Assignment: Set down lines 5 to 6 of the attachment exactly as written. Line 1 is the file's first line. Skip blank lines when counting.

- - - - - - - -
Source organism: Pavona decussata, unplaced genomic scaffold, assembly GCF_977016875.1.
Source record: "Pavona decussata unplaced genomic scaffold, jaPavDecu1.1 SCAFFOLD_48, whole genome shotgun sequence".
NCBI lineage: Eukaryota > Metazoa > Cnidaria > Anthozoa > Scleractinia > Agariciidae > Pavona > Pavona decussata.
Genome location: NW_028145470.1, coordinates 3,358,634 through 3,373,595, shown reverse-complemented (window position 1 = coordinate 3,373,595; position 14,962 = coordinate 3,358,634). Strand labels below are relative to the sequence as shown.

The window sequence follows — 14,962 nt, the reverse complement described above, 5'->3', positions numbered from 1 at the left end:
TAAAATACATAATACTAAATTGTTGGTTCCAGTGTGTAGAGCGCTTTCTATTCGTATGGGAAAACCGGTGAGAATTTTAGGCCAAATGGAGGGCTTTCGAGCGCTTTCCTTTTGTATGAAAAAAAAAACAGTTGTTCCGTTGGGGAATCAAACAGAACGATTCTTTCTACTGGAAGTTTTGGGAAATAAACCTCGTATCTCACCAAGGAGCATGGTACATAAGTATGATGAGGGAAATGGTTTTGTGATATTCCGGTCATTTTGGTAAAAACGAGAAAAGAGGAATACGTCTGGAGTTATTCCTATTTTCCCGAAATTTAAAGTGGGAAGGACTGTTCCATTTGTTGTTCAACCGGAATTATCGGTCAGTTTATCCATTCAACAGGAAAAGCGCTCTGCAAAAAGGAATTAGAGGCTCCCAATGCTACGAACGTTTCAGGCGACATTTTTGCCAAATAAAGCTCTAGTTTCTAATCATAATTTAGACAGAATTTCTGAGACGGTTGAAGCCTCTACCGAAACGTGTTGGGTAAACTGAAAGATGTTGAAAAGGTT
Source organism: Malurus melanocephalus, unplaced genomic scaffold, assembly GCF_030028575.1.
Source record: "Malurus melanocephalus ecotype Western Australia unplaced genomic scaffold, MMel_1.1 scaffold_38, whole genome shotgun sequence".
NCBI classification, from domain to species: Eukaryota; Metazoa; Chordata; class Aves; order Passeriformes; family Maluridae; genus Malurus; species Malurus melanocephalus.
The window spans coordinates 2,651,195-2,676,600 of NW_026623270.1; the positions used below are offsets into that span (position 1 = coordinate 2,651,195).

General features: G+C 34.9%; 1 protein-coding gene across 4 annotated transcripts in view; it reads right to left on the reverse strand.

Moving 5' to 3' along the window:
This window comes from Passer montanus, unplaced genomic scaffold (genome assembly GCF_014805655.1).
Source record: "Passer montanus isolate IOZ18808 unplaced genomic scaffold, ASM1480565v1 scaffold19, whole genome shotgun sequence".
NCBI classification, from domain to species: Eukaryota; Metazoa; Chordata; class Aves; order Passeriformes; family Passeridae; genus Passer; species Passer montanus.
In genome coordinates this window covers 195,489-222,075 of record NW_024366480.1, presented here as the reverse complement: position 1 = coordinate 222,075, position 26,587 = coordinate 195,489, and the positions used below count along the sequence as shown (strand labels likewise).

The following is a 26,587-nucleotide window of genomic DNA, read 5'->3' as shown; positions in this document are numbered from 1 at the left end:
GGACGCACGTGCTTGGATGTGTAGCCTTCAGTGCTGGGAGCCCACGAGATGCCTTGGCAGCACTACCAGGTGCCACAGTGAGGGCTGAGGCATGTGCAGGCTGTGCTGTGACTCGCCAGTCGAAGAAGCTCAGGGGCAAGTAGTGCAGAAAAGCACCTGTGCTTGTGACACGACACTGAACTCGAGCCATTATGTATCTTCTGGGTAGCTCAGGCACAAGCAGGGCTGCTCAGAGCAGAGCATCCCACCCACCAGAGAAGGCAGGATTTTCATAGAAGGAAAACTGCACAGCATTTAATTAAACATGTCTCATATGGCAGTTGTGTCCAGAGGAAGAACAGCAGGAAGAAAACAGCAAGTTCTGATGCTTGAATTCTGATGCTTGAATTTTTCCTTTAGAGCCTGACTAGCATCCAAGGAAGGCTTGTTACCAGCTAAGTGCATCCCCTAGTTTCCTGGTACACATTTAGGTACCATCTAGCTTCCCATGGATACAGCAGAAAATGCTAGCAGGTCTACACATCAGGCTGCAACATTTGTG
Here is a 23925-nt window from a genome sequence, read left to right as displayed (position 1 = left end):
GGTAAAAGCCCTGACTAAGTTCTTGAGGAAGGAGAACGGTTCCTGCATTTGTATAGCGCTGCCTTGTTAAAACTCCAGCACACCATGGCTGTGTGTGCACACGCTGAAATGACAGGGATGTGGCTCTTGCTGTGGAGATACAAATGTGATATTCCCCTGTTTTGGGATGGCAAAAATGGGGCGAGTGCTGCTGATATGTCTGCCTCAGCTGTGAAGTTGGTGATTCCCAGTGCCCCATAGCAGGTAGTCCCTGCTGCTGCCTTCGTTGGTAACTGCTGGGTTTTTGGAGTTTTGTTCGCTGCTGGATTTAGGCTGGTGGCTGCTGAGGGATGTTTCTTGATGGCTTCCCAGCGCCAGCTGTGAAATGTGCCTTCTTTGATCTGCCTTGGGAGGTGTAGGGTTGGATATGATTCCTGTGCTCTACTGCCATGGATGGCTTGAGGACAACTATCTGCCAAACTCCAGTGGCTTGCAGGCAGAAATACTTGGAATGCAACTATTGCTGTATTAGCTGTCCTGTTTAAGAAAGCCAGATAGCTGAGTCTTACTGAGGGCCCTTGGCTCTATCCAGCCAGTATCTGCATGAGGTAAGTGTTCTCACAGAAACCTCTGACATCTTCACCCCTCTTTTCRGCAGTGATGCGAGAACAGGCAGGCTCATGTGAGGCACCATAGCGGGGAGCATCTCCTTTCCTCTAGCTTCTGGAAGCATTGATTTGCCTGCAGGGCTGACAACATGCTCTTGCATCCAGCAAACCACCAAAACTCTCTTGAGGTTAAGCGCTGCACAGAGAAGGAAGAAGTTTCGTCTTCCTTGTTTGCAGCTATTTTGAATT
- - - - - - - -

The window sequence follows — 14,962 nt, the reverse complement described above, 5'->3', positions numbered from 1 at the left end:
TAAAATACATAATACTAAATTGTTGGTTCCAGTGTGTAGAGCGCTTTCTATTCGTATGGGAAAACCGGTGAGAATTTTAGGCCAAATGGAGGGCTTTCGAGCGCTTTCCTTTTGTATGAAAAAAAAAACAGTTGTTCCGTTGGGGAATCAAACAGAACGATTCTTTCTACTGGAAGTTTTGGGAAATAAACCTCGTATCTCACCAAGGAGCATGGTACATAAGTATGATGAGGGAAATGGTTTTGTGATATTCCGGTCATTTTGGTAAAAACGAGAAAAGAGGAATACGTCTGGAGTTATTCCTATTTTCCCGAAATTTAAAGTGGGAAGGACTGTTCCATTTGTTGTTCAACCGGAATTATCGGTCAGTTTATCCATTCAACAGGAAAAGCGCTCTGCAAAAAGGAATTAGAGGCTCCCAATGCTACGAACGTTTCAGGCGACATTTTTGCCAAATAAAGCTCTAGTTTCTAATCATAATTTAGACAGAATTTCTGAGACGGTTGAAGCCTCTACCGAAACGTGTTGGGTAAACTGAAAGATGTTGAAAAGGTT